Major avoids fighting rebels

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John Major yesterday set in train an unexpected and co-ordinated Cabinet effort to keep the peace with the hardline Tory rebels despite the MPs' decision to stage yet another revolt and launch their own "manifesto" on Europe.

Instead of hardening their line against the rebels in the face of fresh evidence that they are acting as a "party within a party", several key members of the Government went out of their way to sound conciliatory despite the rebels' latest flouting of party discipline. The Prime Minister appeared to take a relaxed view of yesterday's publication by the rebels of a "mission statement"- fiercely criticial of the European Union - when asked by Tony Blair, the Labour leader, whether there was now an "honestbasis" in which they could have the whip restored. He said:"There are many and varied views on European policy in all parties and right across the country."

Mr Major, who sidestepped a later challenge by Mr Blair to repudiate the rebels by declaring that the Labour leader should try to unify his own backbenchers, added that the policy which he had already "sketched out" on Europe would carry with it "the overwhelming majority of the people in this country".

But despite considerable private dismay in sections of the pro-European wing of the party over the latest antics of the nine MPs who lost the whip in November, other senior ministers went out of their way to make it clear that neither the new "manifesto"nor the third setpiece Commons rebellion within seven weeks had put the rebels beyond the pale.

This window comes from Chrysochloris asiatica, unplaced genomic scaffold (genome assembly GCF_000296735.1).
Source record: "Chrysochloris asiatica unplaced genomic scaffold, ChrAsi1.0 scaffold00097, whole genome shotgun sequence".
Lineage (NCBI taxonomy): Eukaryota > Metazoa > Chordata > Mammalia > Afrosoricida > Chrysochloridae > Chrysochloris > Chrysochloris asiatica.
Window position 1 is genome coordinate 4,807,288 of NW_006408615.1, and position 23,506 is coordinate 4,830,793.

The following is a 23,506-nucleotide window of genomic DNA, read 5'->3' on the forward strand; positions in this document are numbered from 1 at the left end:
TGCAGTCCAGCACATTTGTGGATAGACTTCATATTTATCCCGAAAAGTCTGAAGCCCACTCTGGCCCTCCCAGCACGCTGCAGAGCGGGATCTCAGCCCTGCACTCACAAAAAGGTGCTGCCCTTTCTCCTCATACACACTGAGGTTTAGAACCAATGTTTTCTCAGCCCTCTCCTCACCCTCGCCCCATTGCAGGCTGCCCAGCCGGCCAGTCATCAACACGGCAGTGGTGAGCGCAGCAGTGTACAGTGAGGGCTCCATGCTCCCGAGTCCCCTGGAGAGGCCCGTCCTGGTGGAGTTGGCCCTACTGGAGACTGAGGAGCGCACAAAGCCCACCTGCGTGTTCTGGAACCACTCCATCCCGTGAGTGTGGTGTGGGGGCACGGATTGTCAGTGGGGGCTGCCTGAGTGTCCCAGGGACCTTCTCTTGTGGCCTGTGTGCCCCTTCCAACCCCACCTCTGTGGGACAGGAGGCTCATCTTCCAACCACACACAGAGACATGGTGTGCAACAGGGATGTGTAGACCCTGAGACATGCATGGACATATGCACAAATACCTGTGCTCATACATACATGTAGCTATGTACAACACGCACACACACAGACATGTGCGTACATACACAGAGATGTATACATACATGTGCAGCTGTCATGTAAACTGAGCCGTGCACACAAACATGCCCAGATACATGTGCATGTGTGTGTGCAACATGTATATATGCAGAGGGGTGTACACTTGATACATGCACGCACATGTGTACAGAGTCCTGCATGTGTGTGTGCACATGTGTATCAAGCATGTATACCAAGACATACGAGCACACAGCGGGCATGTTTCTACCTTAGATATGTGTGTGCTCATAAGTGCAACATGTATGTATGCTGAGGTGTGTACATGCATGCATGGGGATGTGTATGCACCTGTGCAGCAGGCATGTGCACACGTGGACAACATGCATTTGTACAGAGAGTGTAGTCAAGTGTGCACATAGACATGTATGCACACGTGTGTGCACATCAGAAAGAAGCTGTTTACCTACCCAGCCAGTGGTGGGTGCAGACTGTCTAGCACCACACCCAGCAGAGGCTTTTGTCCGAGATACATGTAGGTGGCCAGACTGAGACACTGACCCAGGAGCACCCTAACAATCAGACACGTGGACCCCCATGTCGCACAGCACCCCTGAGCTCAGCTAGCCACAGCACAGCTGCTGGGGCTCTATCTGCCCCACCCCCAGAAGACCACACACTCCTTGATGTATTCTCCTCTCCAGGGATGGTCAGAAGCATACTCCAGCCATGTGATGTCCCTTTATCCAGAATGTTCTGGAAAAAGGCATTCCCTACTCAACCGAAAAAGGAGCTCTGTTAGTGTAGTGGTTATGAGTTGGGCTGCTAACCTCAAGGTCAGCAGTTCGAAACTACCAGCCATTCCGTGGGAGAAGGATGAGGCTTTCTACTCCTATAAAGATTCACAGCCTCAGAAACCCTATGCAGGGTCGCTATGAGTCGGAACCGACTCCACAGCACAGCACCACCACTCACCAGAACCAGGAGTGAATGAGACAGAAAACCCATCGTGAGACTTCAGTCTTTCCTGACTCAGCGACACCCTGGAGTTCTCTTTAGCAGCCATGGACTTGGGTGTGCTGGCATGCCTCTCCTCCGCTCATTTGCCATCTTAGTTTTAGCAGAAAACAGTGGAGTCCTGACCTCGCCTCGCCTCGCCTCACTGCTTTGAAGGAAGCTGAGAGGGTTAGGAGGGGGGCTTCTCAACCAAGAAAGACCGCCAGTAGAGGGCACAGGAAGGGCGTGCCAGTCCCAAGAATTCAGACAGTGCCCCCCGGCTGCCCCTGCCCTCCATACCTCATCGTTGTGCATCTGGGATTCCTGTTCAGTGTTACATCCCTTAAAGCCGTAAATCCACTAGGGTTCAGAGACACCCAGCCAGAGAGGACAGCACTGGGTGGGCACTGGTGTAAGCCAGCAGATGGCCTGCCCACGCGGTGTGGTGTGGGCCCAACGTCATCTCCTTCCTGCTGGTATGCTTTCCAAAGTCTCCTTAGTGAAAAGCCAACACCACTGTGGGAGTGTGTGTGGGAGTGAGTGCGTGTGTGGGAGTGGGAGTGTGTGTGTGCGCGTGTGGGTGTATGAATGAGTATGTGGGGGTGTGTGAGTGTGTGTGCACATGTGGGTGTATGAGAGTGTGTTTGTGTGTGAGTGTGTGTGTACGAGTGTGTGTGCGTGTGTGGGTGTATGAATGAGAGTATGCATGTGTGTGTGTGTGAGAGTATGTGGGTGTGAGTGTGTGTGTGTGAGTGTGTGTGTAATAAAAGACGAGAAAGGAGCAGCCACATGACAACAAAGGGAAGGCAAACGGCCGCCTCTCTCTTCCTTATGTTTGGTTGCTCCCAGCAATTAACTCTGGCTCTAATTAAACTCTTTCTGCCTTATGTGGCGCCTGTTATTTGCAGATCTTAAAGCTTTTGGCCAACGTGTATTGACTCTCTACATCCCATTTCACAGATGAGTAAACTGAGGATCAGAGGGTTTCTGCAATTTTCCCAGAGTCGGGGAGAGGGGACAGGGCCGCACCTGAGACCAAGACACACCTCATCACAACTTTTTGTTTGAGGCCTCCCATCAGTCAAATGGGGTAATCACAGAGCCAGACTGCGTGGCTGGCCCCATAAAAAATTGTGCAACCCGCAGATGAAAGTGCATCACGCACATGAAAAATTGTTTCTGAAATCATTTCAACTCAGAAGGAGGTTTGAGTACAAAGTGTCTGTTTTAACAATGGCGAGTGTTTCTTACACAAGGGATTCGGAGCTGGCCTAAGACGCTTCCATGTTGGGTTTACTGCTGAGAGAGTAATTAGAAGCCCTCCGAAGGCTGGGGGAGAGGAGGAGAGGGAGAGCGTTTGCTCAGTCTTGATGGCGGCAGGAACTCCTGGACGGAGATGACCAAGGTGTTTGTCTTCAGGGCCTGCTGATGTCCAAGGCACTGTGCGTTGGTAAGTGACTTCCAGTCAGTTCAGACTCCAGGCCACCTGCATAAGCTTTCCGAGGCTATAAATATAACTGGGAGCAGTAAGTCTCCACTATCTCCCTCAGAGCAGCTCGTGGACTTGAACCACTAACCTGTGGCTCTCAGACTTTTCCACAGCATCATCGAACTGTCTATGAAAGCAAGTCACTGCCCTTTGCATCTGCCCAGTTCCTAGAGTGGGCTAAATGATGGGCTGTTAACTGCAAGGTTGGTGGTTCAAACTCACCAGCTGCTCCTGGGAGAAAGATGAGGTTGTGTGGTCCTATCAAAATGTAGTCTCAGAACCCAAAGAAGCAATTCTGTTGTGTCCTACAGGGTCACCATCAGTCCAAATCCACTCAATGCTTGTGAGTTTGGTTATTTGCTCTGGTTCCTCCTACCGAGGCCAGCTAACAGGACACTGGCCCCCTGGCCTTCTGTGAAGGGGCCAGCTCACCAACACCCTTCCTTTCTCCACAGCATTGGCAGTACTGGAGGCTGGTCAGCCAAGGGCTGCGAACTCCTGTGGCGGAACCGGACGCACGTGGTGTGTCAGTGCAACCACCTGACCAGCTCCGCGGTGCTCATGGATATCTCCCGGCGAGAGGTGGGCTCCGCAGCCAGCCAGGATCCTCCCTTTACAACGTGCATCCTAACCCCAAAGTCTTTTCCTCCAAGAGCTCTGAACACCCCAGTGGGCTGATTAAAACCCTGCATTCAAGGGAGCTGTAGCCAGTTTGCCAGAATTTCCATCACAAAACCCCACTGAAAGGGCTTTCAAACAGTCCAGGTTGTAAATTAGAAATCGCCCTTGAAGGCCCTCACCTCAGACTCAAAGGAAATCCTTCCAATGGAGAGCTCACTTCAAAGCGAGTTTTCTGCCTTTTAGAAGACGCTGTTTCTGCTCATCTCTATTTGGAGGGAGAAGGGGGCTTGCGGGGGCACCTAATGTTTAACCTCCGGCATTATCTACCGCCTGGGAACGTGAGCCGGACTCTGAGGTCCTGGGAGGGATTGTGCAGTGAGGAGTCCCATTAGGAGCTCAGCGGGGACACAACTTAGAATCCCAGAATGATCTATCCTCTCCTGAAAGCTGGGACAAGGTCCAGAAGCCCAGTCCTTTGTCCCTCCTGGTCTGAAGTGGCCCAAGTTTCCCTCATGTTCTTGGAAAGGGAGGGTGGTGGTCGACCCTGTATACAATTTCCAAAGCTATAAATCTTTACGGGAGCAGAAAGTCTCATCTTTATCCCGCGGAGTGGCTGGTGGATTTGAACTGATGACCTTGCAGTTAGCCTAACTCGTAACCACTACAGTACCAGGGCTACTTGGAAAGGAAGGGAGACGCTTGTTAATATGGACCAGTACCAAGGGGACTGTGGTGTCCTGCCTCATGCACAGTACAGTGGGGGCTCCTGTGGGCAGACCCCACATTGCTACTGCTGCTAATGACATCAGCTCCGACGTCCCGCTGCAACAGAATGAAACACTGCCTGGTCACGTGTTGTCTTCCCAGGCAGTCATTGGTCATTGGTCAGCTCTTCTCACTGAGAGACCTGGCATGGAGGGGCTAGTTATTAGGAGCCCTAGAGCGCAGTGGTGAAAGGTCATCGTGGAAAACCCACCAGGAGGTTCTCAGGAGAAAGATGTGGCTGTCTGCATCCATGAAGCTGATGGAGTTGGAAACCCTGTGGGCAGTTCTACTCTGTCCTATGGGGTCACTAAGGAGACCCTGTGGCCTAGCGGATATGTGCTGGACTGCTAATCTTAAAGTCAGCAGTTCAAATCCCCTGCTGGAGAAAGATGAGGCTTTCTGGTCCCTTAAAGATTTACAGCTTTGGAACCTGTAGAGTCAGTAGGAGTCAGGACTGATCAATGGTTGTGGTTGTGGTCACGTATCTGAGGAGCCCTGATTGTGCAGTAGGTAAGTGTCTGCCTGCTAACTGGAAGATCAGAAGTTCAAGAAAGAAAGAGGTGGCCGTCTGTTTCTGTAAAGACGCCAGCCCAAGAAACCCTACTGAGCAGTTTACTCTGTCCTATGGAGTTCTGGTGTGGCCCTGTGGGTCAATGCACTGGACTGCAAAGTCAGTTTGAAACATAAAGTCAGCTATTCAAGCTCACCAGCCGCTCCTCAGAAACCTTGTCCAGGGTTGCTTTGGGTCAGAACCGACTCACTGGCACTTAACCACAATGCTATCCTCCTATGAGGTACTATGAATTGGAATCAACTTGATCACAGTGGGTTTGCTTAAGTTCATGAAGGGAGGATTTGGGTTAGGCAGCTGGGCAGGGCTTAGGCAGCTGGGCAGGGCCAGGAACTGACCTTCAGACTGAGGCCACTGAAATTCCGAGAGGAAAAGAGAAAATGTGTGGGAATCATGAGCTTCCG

The rebels' manifesto effectively called for Britain to withdraw from Europe, if Mr Major failed to secure more powers for the Goverment over the the Common Agricultural Policy, and the Common Fisheries Policy. It also demanded a freeze on payments to the EU until the demands were met.

Amid signs of a divided response within the Cabinet. some senior pro-European party figures privately condemned the rebels' demands as "unreal" while John Gummer, Secretary of State for the Environment, warned that the rebels' stance was "undermining notto the Government but to Britain. He added that the rebels had "excluded themselves" from the Tory party by refusing to accept the terms on which Britain was obliged to work with Europe.

But it was learned in Westminster that Tony Newton, Leader of the Commons, has adopted a conciliatory tone in several private meetings with individual rebels since they lost the whip. And Jonathan Aitken, an "inside right" Eurosceptic and Chief Secretaryto the Treasury, insisted that he saw some "bridge building" in the statement produced by the eight rebels yesterday.

Amid continued questioning of the fisheries concessions made by the Government to secure support of the Ulster Unionists on Wednesday night, Michael Ancram, Northern Ireland minister, admitted for the first time yesterday that proposed new cross-border bodies would have "some" executive powers.

While the ackowledgement will be seen by Unionists as vindicating their unease about the forthcoming Anglo-Irish constitutional document, Mr Ancram emphasised that the proposals would be for consultation with all parties. Mr Major went out of his way on Monday to stress that no "joint authority" between Dublin and London would be created by the new bodies.

William Waldegrave, Minister of Agriculture, reassured the Unionists on Wednesday that there would be no cross-border bodies on marine fisheries. Six Ulster Unionist MPs then supported the government in Wednesday's vote.